(Note: to help clear up the discussion thread congestion, we’re publishing two Game of Thrones recaps this season, one for book readers and one for non-book readers. Doing it this way means those who have read A Storm of Swords and A Feast for Crows don’t have to begin every conversation with “SPOILER,” or those who haven’t won’t need to worry about learning something they shouldn’t.)
After watching the end credits of “The Mountain and the Viper” in a daze, I got up, and — without saying a word to my wife — went into the kitchen. The spaghetti and meatballs we ate earlier that evening had to be put into the fridge, and I needed to distract myself from the alternate ending of The Princess Bride I had just witnessed. I immediately regretted this decision when I started scooping the saucy red meat into a container — the slopping noise was a Foley artist’s wet dream for, oh, a Mountain of a man squeezing out someone’s eyeballs. And then I heard the POP of a caved-in skull all over again.
Here’s the way Mountain vs. Red Viper is written in the book:
“Elia of Dorne,” they all heard Ser Gregor say, when they were close enough to kiss. His deep voice boomed within the helm. “I killed her screaming whelp.” He thrust his free hand into Oberyn’s unprotected face, pushing steel fingers into his eyes. “Then I raped her.” Clegane slammed his fist into the Dornishman’s mouth, making splinters of his teeth. “Then I smashed her fucking head in. Like this.” As he drew back his huge fist, the blood on his gauntlet seemed to smoke in the cold dawn air. There was a sickening crunch. Ellaria Sand wailed in terror, and Tyrion’s breakfast came boiling back up. He found himself on his knees retching bacon and sausage and applecakes, and that double helping of fried eggs cooked up with onions and fiery Dornish peppers.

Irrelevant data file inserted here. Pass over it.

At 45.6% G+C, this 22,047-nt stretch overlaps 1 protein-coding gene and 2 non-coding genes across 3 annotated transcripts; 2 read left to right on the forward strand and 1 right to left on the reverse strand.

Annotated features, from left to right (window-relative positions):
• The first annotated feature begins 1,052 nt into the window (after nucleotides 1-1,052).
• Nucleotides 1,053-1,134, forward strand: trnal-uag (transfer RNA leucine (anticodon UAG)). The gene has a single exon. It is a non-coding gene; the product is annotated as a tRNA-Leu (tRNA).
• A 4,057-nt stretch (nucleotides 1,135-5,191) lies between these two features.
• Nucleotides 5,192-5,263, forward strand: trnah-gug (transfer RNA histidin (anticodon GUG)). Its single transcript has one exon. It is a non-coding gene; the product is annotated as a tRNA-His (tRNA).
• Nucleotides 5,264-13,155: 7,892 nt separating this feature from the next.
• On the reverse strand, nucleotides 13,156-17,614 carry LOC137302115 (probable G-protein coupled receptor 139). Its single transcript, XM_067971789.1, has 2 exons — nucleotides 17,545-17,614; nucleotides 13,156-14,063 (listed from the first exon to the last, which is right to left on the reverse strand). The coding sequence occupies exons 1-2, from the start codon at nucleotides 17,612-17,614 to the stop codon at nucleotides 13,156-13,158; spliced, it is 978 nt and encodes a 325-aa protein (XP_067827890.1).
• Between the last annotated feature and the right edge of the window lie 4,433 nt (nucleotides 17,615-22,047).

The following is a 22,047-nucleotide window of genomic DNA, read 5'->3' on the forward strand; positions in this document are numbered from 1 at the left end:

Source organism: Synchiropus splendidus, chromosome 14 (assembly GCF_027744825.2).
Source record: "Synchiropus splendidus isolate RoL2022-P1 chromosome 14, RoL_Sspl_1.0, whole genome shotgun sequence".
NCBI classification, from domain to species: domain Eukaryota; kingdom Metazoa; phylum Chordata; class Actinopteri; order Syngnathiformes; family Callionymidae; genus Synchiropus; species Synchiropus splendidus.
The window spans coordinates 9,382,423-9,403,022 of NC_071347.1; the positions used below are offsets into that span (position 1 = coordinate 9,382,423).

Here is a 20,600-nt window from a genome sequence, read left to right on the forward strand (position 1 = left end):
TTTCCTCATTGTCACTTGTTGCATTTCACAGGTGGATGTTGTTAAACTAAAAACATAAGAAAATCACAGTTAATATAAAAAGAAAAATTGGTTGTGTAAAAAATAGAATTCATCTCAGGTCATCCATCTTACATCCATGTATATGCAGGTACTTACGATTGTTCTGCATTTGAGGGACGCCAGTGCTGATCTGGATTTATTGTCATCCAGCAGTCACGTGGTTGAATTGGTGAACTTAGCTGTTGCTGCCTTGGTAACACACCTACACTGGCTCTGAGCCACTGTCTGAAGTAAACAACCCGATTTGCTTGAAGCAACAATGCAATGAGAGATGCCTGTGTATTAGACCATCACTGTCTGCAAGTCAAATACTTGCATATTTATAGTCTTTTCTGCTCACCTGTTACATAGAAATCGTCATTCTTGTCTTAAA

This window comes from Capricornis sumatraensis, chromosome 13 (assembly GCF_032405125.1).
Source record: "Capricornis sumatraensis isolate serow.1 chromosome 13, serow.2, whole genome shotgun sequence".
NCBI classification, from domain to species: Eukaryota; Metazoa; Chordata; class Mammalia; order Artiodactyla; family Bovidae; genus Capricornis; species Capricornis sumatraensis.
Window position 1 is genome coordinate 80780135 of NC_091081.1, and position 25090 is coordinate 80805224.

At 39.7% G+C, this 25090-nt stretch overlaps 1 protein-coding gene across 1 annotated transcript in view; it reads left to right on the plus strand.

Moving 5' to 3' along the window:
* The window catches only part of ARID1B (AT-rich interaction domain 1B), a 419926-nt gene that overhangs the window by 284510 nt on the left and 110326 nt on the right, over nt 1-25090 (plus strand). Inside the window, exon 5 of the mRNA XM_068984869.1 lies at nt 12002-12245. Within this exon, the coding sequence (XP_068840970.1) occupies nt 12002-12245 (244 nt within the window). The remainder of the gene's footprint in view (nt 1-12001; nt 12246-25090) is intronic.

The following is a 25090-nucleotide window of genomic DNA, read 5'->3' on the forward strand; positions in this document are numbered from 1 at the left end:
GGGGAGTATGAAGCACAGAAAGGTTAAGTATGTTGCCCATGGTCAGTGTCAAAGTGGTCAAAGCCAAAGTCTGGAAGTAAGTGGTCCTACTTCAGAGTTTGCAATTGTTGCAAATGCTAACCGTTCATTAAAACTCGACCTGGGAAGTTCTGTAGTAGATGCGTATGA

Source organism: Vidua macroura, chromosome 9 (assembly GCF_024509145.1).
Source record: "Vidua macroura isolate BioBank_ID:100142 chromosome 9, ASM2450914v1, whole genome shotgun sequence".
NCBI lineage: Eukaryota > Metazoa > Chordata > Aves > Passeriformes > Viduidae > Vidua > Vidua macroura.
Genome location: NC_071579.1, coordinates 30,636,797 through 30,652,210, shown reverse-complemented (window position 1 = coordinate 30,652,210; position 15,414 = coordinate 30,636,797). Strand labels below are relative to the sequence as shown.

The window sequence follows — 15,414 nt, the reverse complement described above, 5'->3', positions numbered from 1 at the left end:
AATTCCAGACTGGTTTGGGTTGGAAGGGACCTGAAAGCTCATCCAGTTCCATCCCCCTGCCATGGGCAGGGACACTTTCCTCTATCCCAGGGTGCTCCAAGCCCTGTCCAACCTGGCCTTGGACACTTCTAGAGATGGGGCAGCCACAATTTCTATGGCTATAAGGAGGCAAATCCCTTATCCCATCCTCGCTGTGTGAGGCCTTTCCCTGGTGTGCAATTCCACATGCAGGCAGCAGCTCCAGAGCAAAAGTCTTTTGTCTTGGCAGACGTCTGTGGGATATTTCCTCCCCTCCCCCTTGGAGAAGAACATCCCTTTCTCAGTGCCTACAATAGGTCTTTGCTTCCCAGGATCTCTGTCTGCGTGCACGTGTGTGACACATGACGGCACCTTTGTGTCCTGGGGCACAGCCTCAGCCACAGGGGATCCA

What makes that “sickening crunch” so memorably brutal is how unexpected it is. The Mountain is on the ground, unmoving, ready for one final blow from Oberyn. But Oberyn didn’t pick this fight for murder (or Tyrion) — he picked it for murder…and vengeance. He needs the Mountain to say those words he’s been waiting for years to hear, but they never come. And that silence is what killed him. Well, that, and his squished grape head. Peacocking Inigo Montoya, I mean, Oberyn tried to make sense of what should have been simple — KILL KILL KILL — but while everyone around him was demanding blood, he craved knowledge. That, I believe, is why he got along with Tyrion: they both tried (and failed) to make sense of death, Oberyn with Elia and Tyrion with slow-minded Orson’s ritualistic murdering of beetles. But death doesn’t make sense. It just is, and sometimes all you can do is laugh it off.
So long as you’re alive enough to do so, that is. RIPrince Oberyn. More thoughts after the jump.